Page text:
This is the première release of Julius Eastman’s Femenine, for chamber ensemble. It is also the work’s only known recording, documenting a 1974 performance by the S.E.M. Ensemble (with the composer on piano) which has lain unheard for decades. The music of Julius Eastman (1940-1990) is enjoying an on-going period of rediscovery. Known best in the past for his work with figures like Peter Maxwell Davies, Arthur Russell and Meredith Monk, today his own formidable compositions draw increasing admiration. Joyous, insistent, and immersive, Femenine bathes the listener in surges of tonal colour from intertwining winds, piano, violin, pitched percussion, synthesizer and – uniquely – the composer’s own invention of mechanised sleigh bells, which provide the 72-minute piece with its characteristic pulse. Illuminating sleeve notes are provided by composer and author Mary Jane Leach, who is co-editor of Gay Guerrilla, the recently released collection of essays on Eastman’s life and music.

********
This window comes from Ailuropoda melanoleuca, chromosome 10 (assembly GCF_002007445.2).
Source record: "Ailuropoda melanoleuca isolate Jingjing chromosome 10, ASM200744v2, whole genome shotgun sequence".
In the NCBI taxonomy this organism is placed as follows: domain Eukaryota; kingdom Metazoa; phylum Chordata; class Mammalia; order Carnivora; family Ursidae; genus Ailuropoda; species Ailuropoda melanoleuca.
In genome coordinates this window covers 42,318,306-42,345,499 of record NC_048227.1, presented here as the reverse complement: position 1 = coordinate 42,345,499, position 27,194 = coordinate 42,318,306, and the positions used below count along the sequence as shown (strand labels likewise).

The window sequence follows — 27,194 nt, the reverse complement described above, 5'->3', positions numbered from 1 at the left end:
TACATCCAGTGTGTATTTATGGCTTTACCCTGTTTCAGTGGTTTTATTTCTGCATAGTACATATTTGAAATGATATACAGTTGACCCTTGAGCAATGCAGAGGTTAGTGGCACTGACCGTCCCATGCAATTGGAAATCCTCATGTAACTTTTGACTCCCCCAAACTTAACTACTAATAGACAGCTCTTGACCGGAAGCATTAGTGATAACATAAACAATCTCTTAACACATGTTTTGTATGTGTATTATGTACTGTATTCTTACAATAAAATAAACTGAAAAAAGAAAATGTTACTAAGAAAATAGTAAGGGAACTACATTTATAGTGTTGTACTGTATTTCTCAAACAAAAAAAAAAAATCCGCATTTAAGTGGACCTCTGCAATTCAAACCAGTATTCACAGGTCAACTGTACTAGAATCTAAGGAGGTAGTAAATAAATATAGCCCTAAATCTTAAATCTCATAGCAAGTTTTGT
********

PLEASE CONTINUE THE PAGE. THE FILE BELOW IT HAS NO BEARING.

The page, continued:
Unchained unites the work of two, at-first, seemingly disparate composers, Polands Tomasz Sikorski and the African-American Julius Eastman. However, both died age 49, Sikorski in 1988, Eastman in 1990, both led troubled lives that spiraled out of control, both are experiencing posthumous rediscovery and, most importantly, musically both can placed, albeit with different methodologies, in the minimalist camp. The titling of the works in Eastmans case are confronting, the music less so. Played by the Lutosawski Piano Duo (Emilia Sitarz and Bartek Wasik), Joanna Duda and Mischa Kozlowski.
A genius signed to Decca in 1946 who defined Deccas piano sound in the 1950s and 1960s with ravishing cantabile and depth of sonority borne of matchless technique. Complete Decca Recordings on 35CDs, including new-to-CD early recordings remastered from 78s, plus some of Deccas first-ever LPs.